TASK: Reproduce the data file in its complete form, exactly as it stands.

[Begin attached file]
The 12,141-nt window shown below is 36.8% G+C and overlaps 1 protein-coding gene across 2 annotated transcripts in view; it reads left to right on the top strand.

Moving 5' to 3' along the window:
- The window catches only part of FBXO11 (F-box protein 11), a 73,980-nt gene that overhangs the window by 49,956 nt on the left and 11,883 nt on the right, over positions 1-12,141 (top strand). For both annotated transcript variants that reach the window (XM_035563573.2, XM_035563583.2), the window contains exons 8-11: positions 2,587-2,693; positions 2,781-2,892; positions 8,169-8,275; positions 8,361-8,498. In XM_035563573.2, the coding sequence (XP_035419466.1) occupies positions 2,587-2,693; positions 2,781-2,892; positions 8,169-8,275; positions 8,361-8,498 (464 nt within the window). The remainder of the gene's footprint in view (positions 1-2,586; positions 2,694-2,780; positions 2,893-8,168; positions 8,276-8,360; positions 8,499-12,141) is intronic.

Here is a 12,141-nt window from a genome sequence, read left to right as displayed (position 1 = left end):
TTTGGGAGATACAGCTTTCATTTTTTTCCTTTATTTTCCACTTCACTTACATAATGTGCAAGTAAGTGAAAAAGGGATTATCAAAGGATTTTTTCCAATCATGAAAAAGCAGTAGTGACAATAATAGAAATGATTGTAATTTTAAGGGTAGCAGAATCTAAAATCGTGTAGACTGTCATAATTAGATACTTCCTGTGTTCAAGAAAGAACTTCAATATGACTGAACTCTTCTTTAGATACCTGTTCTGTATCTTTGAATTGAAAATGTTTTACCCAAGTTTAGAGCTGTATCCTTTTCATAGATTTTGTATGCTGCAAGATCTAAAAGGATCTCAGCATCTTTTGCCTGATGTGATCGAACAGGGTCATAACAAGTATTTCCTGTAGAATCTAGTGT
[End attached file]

The 12,141-nt window shown below is 36.8% G+C and overlaps 1 protein-coding gene across 2 annotated transcripts in view; it reads left to right on the top strand.

Moving 5' to 3' along the window:
- The window catches only part of FBXO11 (F-box protein 11), a 73,980-nt gene that overhangs the window by 49,956 nt on the left and 11,883 nt on the right, over positions 1-12,141 (top strand). For both annotated transcript variants that reach the window (XM_035563573.2, XM_035563583.2), the window contains exons 8-11: positions 2,587-2,693; positions 2,781-2,892; positions 8,169-8,275; positions 8,361-8,498. In XM_035563573.2, the coding sequence (XP_035419466.1) occupies positions 2,587-2,693; positions 2,781-2,892; positions 8,169-8,275; positions 8,361-8,498 (464 nt within the window). The remainder of the gene's footprint in view (positions 1-2,586; positions 2,694-2,780; positions 2,893-8,168; positions 8,276-8,360; positions 8,499-12,141) is intronic.

Here is a 12,141-nt window from a genome sequence, read left to right as displayed (position 1 = left end):
TTTGGGAGATACAGCTTTCATTTTTTTCCTTTATTTTCCACTTCACTTACATAATGTGCAAGTAAGTGAAAAAGGGATTATCAAAGGATTTTTTCCAATCATGAAAAAGCAGTAGTGACAATAATAGAAATGATTGTAATTTTAAGGGTAGCAGAATCTAAAATCGTGTAGACTGTCATAATTAGATACTTCCTGTGTTCAAGAAAGAACTTCAATATGACTGAACTCTTCTTTAGATACCTGTTCTGTATCTTTGAATTGAAAATGTTTTACCCAAGTTTAGAGCTGTATCCTTTTCATAGATTTTGTATGCTGCAAGATCTAAAAGGATCTCAGCATCTTTTGCCTGATGTGATCGAACAGGGTCATAACAAGTATTTCCTGTAGAATCTAGTGT